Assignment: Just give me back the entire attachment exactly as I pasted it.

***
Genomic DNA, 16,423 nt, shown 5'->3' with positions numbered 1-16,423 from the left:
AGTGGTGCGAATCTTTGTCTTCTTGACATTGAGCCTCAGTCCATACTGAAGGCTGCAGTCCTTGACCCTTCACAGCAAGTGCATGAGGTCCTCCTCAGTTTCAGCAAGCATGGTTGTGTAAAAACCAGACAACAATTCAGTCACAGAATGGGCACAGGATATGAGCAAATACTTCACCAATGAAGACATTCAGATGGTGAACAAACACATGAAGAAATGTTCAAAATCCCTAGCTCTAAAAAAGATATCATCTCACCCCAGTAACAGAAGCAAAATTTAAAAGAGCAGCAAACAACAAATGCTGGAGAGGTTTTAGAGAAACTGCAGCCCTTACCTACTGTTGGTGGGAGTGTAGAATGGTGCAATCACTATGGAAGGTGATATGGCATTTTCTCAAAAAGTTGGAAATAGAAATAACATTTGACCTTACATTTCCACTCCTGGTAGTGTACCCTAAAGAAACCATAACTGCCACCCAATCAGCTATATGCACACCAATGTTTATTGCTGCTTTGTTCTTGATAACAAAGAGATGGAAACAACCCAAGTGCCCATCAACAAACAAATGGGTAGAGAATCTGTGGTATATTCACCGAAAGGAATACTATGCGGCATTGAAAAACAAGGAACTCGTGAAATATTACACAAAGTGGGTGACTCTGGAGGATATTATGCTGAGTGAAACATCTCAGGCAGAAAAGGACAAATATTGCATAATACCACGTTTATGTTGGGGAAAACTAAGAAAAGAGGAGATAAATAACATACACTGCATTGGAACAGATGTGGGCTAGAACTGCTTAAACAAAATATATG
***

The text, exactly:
Genomic DNA, 16,423 nt, shown 5'->3' with positions numbered 1-16,423 from the left:
AGTGGTGCGAATCTTTGTCTTCTTGACATTGAGCCTCAGTCCATACTGAAGGCTGCAGTCCTTGACCCTTCACAGCAAGTGCATGAGGTCCTCCTCAGTTTCAGCAAGCATGGTTGTGTAAAAACCAGACAACAATTCAGTCACAGAATGGGCACAGGATATGAGCAAATACTTCACCAATGAAGACATTCAGATGGTGAACAAACACATGAAGAAATGTTCAAAATCCCTAGCTCTAAAAAAGATATCATCTCACCCCAGTAACAGAAGCAAAATTTAAAAGAGCAGCAAACAACAAATGCTGGAGAGGTTTTAGAGAAACTGCAGCCCTTACCTACTGTTGGTGGGAGTGTAGAATGGTGCAATCACTATGGAAGGTGATATGGCATTTTCTCAAAAAGTTGGAAATAGAAATAACATTTGACCTTACATTTCCACTCCTGGTAGTGTACCCTAAAGAAACCATAACTGCCACCCAATCAGCTATATGCACACCAATGTTTATTGCTGCTTTGTTCTTGATAACAAAGAGATGGAAACAACCCAAGTGCCCATCAACAAACAAATGGGTAGAGAATCTGTGGTATATTCACCGAAAGGAATACTATGCGGCATTGAAAAACAAGGAACTCGTGAAATATTACACAAAGTGGGTGACTCTGGAGGATATTATGCTGAGTGAAACATCTCAGGCAGAAAAGGACAAATATTGCATAATACCACGTTTATGTTGGGGAAAACTAAGAAAAGAGGAGATAAATAACATACACTGCATTGGAACAGATGTGGGCTAGAACTGCTTAAACAAAATATATG